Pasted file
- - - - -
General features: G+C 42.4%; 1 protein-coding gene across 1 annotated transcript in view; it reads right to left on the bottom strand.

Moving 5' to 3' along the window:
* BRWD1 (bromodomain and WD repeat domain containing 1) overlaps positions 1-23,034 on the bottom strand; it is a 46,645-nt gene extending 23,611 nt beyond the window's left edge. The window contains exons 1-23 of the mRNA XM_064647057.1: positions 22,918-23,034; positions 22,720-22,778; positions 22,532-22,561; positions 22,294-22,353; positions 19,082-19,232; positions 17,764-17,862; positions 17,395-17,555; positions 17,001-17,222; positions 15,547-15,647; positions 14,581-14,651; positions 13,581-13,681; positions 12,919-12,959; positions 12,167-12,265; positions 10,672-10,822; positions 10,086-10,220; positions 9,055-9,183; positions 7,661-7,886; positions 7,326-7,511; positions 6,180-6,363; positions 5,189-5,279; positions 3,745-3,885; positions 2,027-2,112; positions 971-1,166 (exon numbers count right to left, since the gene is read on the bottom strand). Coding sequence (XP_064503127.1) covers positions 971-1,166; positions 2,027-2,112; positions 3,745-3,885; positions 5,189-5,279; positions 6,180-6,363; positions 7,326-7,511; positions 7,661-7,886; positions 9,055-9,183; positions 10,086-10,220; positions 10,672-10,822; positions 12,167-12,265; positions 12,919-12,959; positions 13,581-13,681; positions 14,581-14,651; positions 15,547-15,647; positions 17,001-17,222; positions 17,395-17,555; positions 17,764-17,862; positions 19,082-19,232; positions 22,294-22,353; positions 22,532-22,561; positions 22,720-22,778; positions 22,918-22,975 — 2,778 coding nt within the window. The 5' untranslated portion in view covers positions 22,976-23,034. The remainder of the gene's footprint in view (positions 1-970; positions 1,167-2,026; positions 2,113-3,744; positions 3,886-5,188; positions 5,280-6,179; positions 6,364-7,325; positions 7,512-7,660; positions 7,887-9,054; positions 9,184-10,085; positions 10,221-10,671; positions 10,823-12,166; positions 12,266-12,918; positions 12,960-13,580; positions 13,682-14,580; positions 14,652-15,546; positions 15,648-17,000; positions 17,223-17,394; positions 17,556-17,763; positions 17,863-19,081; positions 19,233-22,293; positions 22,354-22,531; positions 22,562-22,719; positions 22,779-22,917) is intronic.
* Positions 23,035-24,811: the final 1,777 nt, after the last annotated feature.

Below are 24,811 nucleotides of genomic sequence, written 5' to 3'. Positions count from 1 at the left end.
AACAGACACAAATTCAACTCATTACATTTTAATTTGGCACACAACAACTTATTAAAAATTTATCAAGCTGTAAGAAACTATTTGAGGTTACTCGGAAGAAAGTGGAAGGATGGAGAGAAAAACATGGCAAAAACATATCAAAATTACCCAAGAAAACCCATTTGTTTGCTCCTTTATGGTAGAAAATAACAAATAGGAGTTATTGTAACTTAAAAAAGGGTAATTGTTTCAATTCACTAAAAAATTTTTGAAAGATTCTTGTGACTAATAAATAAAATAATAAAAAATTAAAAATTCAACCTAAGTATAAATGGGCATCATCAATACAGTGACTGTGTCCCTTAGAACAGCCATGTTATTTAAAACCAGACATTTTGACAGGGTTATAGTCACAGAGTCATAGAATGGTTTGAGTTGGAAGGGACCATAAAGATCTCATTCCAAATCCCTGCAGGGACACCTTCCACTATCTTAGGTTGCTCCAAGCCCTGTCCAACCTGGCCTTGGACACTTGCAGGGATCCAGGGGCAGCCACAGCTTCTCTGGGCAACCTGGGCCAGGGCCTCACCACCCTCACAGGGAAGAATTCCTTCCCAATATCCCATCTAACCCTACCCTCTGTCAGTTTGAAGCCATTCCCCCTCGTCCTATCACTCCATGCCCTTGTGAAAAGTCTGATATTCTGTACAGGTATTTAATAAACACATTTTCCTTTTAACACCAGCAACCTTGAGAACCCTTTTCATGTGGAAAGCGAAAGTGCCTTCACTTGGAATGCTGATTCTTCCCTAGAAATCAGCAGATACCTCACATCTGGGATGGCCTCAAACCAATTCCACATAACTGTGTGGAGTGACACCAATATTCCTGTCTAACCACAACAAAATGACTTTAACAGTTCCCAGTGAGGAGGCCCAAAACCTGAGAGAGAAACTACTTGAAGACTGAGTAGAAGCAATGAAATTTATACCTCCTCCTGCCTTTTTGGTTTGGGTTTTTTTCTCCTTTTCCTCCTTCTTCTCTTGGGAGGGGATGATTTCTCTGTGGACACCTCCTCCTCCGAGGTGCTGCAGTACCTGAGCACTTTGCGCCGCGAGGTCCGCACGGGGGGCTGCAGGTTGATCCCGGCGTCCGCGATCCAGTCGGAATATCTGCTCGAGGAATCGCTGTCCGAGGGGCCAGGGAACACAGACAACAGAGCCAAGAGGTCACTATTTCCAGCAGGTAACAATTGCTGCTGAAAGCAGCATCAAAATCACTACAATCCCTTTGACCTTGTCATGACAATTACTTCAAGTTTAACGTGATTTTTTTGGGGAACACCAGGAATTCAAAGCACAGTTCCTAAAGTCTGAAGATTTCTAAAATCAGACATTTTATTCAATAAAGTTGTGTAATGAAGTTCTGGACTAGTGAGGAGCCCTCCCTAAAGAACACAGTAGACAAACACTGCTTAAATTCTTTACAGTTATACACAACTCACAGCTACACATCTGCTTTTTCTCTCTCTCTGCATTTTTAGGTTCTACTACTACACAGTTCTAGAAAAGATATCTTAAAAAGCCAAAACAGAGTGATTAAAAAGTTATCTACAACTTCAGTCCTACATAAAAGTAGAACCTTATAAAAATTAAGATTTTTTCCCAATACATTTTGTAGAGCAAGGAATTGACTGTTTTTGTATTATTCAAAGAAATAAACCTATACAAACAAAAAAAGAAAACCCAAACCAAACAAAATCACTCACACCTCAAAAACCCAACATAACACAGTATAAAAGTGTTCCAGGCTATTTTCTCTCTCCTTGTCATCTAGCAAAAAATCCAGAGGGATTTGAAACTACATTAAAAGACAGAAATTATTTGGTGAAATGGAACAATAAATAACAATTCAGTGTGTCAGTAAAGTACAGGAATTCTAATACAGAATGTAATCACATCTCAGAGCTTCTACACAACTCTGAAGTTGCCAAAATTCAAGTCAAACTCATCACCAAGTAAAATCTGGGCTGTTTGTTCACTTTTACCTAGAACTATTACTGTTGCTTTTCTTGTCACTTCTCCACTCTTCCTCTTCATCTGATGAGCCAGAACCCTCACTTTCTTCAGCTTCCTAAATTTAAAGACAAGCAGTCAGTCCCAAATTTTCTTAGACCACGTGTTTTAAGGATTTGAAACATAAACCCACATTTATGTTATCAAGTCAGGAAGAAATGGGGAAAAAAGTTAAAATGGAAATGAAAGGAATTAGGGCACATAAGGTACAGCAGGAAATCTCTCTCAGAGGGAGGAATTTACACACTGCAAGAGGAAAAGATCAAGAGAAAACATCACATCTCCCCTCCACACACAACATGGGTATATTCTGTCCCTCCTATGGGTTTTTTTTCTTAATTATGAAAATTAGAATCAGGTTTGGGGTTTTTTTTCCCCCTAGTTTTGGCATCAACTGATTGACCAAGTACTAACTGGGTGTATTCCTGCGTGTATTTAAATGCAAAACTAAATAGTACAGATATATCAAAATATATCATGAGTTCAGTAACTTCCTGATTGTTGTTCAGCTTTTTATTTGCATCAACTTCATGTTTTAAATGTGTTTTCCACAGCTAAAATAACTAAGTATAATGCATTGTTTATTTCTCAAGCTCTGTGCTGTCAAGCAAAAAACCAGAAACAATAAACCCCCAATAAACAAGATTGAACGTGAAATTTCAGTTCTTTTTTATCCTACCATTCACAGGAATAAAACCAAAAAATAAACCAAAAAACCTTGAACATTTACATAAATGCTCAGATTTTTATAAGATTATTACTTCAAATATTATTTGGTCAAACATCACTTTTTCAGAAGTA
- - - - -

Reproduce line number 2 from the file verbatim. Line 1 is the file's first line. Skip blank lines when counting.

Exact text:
Moving 5' to 3' along the window: